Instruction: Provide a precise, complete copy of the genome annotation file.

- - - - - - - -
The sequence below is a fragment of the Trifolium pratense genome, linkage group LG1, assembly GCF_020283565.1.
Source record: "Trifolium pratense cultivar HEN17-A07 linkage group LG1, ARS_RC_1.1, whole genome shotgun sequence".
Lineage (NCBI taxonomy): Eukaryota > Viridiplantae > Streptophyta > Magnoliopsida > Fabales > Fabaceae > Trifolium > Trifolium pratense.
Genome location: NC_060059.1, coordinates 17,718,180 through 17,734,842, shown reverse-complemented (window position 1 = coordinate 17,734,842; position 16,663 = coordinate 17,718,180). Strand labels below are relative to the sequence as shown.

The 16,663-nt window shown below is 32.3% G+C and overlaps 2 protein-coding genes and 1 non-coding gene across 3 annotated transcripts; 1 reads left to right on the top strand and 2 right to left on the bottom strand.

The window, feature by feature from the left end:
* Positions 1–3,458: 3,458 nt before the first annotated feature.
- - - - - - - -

The sequence below is a fragment of the Trifolium pratense genome, linkage group LG1, assembly GCF_020283565.1.
Source record: "Trifolium pratense cultivar HEN17-A07 linkage group LG1, ARS_RC_1.1, whole genome shotgun sequence".
Lineage (NCBI taxonomy): Eukaryota > Viridiplantae > Streptophyta > Magnoliopsida > Fabales > Fabaceae > Trifolium > Trifolium pratense.
Genome location: NC_060059.1, coordinates 17,718,180 through 17,734,842, shown reverse-complemented (window position 1 = coordinate 17,734,842; position 16,663 = coordinate 17,718,180). Strand labels below are relative to the sequence as shown.

The 16,663-nt window shown below is 32.3% G+C and overlaps 2 protein-coding genes and 1 non-coding gene across 3 annotated transcripts; 1 reads left to right on the top strand and 2 right to left on the bottom strand.

The window, feature by feature from the left end:
* Positions 1–3,458: 3,458 nt before the first annotated feature.